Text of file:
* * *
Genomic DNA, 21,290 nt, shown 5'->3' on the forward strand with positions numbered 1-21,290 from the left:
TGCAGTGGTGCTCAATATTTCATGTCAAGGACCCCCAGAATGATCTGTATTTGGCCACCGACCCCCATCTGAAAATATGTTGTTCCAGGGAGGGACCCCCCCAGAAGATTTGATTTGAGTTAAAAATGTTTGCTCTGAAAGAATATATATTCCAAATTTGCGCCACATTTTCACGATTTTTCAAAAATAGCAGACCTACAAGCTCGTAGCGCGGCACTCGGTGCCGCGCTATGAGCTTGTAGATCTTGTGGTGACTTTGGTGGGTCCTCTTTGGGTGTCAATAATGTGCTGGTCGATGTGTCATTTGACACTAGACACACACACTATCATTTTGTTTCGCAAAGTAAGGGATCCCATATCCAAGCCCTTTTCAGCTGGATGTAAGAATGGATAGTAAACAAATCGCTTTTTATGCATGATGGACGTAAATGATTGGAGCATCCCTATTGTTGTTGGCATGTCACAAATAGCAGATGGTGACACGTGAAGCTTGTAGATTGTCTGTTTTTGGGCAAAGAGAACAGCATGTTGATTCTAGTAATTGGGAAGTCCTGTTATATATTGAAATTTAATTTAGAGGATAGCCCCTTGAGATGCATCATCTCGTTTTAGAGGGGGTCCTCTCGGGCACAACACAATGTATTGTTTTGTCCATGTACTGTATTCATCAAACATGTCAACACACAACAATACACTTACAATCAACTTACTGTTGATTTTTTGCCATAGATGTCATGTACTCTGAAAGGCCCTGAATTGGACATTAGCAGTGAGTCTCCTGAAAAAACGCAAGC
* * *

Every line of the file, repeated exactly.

Genomic DNA, 21,290 nt, shown 5'->3' on the forward strand with positions numbered 1-21,290 from the left:
TGCAGTGGTGCTCAATATTTCATGTCAAGGACCCCCAGAATGATCTGTATTTGGCCACCGACCCCCATCTGAAAATATGTTGTTCCAGGGAGGGACCCCCCCAGAAGATTTGATTTGAGTTAAAAATGTTTGCTCTGAAAGAATATATATTCCAAATTTGCGCCACATTTTCACGATTTTTCAAAAATAGCAGACCTACAAGCTCGTAGCGCGGCACTCGGTGCCGCGCTATGAGCTTGTAGATCTTGTGGTGACTTTGGTGGGTCCTCTTTGGGTGTCAATAATGTGCTGGTCGATGTGTCATTTGACACTAGACACACACACTATCATTTTGTTTCGCAAAGTAAGGGATCCCATATCCAAGCCCTTTTCAGCTGGATGTAAGAATGGATAGTAAACAAATCGCTTTTTATGCATGATGGACGTAAATGATTGGAGCATCCCTATTGTTGTTGGCATGTCACAAATAGCAGATGGTGACACGTGAAGCTTGTAGATTGTCTGTTTTTGGGCAAAGAGAACAGCATGTTGATTCTAGTAATTGGGAAGTCCTGTTATATATTGAAATTTAATTTAGAGGATAGCCCCTTGAGATGCATCATCTCGTTTTAGAGGGGGTCCTCTCGGGCACAACACAATGTATTGTTTTGTCCATGTACTGTATTCATCAAACATGTCAACACACAACAATACACTTACAATCAACTTACTGTTGATTTTTTGCCATAGATGTCATGTACTCTGAAAGGCCCTGAATTGGACATTAGCAGTGAGTCTCCTGAAAAAACGCAAGC